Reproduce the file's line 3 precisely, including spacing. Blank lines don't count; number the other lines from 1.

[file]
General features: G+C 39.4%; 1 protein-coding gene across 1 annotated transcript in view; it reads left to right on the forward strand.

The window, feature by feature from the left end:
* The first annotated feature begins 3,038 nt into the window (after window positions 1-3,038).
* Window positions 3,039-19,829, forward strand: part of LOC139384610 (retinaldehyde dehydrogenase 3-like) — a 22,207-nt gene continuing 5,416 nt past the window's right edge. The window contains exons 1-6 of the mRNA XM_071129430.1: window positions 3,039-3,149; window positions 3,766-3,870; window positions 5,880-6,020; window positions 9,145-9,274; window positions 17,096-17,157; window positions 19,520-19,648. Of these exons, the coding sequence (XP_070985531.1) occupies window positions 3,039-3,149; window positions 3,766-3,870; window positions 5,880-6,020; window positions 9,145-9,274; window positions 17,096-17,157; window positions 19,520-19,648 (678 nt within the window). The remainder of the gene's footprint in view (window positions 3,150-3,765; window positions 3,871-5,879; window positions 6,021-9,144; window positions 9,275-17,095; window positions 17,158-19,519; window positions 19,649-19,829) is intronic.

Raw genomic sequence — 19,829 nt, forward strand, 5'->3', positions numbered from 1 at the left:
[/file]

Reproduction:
* The first annotated feature begins 3,038 nt into the window (after window positions 1-3,038).